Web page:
New Federal Awards for Area, International Studies

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DATE: Wednesday, August 23, 2006

CONTACT: Ronnie Hess, Director of Communications, Division of International Studies, UW-Madison, (608) 262-5590,


Madison, WI – Eight of UW-Madison’s international and area studies programs have been awarded a combined total of nearly four million dollars per year over the next four years (2006-2010) in federal Title VI grants under the National Resource Center (NRC) and Foreign Language Area Studies (FLAS) programs, administered by the U.S. Department of Education.

These awards underscore UW-Madison’s leadership in regional and international studies, according to UW-Madison officials.

“UW-Madison is a leader in area and international studies and these latest awards recognize once again the excellence of our academic training, research and outreach work,” says Gilles Bousquet, the dean of International Studies. “We are ensuring that our students and our citizens are able to live and work across cultures in today’s interconnected world.”

The awards fund eight of the university’s area and international studies programs as NRCs and provide FLAS fellowships to the centers for advanced training of graduate students. The funded centers are:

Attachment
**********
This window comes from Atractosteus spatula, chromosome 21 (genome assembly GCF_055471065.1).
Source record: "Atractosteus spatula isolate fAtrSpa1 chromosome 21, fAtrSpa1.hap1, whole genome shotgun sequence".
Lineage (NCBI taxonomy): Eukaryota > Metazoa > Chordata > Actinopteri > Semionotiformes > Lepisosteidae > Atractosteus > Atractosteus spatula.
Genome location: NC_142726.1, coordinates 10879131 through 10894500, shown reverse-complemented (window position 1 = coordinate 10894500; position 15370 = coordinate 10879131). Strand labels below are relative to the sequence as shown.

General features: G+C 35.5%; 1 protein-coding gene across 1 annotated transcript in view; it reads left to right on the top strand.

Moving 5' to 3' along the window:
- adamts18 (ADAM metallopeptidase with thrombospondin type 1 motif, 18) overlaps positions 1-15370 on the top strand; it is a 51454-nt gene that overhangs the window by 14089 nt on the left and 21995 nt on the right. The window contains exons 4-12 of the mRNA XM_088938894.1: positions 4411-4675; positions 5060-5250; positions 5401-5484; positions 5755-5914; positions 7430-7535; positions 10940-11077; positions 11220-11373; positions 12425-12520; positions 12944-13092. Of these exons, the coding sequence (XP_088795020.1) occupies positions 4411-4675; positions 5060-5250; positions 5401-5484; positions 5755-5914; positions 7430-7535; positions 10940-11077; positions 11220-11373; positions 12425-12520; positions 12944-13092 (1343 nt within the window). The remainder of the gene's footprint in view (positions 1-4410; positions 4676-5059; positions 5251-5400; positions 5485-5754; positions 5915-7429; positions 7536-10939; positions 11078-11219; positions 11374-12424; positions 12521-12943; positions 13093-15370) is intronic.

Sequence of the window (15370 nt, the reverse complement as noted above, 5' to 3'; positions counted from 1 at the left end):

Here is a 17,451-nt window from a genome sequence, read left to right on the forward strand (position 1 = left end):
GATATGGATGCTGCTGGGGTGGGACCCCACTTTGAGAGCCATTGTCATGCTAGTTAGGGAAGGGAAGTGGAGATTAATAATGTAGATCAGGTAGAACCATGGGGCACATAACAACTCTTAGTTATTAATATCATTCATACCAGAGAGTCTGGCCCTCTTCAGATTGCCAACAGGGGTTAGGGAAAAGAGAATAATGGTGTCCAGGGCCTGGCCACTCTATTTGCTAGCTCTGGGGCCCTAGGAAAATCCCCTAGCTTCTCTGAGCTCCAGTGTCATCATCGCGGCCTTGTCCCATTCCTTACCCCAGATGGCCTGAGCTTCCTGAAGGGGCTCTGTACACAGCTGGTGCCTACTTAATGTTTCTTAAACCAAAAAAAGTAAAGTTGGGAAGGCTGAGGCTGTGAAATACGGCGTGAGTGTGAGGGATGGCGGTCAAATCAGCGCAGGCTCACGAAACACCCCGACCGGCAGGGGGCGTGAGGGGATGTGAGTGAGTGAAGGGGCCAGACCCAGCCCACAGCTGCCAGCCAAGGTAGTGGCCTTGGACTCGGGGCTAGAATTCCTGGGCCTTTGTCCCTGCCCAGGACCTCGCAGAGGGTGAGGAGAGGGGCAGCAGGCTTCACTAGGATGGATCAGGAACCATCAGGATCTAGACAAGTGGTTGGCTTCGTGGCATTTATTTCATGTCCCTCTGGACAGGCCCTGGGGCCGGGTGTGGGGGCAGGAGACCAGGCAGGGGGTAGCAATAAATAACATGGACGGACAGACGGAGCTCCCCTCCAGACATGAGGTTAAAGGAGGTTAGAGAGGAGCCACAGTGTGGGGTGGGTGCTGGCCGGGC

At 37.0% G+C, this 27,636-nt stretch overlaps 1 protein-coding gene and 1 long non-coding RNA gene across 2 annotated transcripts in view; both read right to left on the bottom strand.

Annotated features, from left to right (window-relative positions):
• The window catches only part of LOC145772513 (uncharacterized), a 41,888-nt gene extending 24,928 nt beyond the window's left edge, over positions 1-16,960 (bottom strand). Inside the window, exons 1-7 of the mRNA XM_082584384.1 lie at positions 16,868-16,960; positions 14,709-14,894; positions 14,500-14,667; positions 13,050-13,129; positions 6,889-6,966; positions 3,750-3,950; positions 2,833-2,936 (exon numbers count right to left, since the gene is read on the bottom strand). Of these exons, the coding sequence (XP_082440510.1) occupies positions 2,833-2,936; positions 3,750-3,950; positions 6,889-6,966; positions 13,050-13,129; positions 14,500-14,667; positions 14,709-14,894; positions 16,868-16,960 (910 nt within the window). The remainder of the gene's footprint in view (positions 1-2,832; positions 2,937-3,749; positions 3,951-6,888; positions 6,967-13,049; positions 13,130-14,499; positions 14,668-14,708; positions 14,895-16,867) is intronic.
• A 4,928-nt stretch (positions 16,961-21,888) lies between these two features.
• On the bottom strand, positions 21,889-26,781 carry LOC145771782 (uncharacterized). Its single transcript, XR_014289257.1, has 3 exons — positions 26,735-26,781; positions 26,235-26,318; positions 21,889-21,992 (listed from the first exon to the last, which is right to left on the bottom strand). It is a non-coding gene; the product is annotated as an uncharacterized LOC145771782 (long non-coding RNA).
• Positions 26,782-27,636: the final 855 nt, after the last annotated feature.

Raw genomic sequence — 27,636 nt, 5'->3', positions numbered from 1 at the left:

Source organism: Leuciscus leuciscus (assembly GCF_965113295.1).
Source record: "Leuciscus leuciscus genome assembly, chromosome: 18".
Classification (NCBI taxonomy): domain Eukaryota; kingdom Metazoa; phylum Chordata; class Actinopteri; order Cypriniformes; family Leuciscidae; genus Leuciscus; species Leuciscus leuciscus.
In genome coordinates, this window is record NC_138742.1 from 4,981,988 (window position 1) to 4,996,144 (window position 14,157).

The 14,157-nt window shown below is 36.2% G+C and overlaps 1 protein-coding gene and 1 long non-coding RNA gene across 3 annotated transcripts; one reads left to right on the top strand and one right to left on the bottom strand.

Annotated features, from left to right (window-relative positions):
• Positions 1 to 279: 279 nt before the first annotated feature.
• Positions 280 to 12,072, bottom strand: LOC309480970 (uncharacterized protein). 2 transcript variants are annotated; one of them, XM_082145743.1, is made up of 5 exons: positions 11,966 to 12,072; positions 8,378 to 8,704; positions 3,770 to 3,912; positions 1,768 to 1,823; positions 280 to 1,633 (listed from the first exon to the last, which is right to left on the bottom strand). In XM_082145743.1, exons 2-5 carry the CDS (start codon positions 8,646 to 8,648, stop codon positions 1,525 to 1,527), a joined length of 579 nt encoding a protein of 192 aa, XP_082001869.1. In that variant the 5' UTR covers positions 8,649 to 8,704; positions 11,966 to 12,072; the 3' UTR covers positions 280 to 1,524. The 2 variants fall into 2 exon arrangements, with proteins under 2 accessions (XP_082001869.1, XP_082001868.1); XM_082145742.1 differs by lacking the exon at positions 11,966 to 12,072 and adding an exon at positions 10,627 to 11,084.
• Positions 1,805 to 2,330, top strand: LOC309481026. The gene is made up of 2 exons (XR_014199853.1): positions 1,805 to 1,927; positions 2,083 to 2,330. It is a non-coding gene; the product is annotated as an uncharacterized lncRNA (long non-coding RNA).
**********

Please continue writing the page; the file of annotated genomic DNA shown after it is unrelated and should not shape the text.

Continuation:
African Studies Program; Center for Russia, East Europe and Central Asia; Center for East Asian Studies; Center for European Studies; Global Studies; Latin American, Caribbean and Iberian Studies Program (jointly funded with UW-Milwaukee); Center for South Asia; and Center for Southeast Asian Studies. The NRC awards for 2006-07 total $1,864,629 per year. The FLAS awards total $1,951,500 per year.

The funded centers are members of the UW-Madison’s International Institute, a cross-college venture of the Division of International Studies and the College of Letters and Science, created in 1996. The Institute is a federation of 16 member programs that develop innovative teaching, research and outreach projects.

Bousquet, who is also director of the International Institute, says the Title VI funding will enable UW-Madison to continue offering a wide range of activities that provide depth and breadth in international training across the UW-Madison campus, including the professional schools as well as the humanities and social sciences.

According to Bousquet, it is unusual and especially prestigious to have so many NRCs at one campus. Each center competes against others nationally in the funding process, which involves peer review by scholars from around the country. Selection indicates excellence.

NRCs are funded by the U.S. Department of Education to ensure the training of regional and international specialists in a wide variety of discplines, support language instruction, and serve as a resource for K-16 teachers, the general public and other constituencies.

FLAS fellowships are awarded to graduate students to allow them to study targeted modern foreign languages, especially those that are less commonly taught. UW-Madison has one of the most extensive language training programs of any American university, with the capacity to teach more than 60 languages.